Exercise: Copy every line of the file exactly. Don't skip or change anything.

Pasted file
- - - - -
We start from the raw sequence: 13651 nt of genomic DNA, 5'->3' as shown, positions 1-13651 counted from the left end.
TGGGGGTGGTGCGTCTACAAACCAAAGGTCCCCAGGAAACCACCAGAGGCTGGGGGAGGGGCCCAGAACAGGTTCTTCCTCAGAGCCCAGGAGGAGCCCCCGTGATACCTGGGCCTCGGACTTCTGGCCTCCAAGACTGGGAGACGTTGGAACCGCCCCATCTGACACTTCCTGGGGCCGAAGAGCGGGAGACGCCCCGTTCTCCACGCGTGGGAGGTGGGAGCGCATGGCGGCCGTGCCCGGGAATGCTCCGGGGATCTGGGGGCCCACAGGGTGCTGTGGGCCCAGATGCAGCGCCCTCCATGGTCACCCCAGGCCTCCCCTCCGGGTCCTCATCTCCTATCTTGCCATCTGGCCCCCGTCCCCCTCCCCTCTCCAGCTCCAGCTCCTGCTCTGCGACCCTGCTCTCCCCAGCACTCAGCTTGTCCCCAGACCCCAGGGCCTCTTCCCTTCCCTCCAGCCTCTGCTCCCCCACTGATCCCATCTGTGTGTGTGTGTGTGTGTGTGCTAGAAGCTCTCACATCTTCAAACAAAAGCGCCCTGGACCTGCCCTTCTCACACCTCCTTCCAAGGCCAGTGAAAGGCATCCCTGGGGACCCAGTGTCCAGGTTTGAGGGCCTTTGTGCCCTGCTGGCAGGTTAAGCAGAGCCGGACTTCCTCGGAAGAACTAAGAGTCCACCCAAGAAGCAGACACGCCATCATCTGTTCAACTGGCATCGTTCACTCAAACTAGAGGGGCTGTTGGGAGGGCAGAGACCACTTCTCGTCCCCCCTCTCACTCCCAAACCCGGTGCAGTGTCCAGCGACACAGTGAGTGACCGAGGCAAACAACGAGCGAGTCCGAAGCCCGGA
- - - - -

We start from the raw sequence: 13651 nt of genomic DNA, 5'->3' as shown, positions 1-13651 counted from the left end.
TGGGGGTGGTGCGTCTACAAACCAAAGGTCCCCAGGAAACCACCAGAGGCTGGGGGAGGGGCCCAGAACAGGTTCTTCCTCAGAGCCCAGGAGGAGCCCCCGTGATACCTGGGCCTCGGACTTCTGGCCTCCAAGACTGGGAGACGTTGGAACCGCCCCATCTGACACTTCCTGGGGCCGAAGAGCGGGAGACGCCCCGTTCTCCACGCGTGGGAGGTGGGAGCGCATGGCGGCCGTGCCCGGGAATGCTCCGGGGATCTGGGGGCCCACAGGGTGCTGTGGGCCCAGATGCAGCGCCCTCCATGGTCACCCCAGGCCTCCCCTCCGGGTCCTCATCTCCTATCTTGCCATCTGGCCCCCGTCCCCCTCCCCTCTCCAGCTCCAGCTCCTGCTCTGCGACCCTGCTCTCCCCAGCACTCAGCTTGTCCCCAGACCCCAGGGCCTCTTCCCTTCCCTCCAGCCTCTGCTCCCCCACTGATCCCATCTGTGTGTGTGTGTGTGTGTGTGCTAGAAGCTCTCACATCTTCAAACAAAAGCGCCCTGGACCTGCCCTTCTCACACCTCCTTCCAAGGCCAGTGAAAGGCATCCCTGGGGACCCAGTGTCCAGGTTTGAGGGCCTTTGTGCCCTGCTGGCAGGTTAAGCAGAGCCGGACTTCCTCGGAAGAACTAAGAGTCCACCCAAGAAGCAGACACGCCATCATCTGTTCAACTGGCATCGTTCACTCAAACTAGAGGGGCTGTTGGGAGGGCAGAGACCACTTCTCGTCCCCCCTCTCACTCCCAAACCCGGTGCAGTGTCCAGCGACACAGTGAGTGACCGAGGCAAACAACGAGCGAGTCCGAAGCCCGGA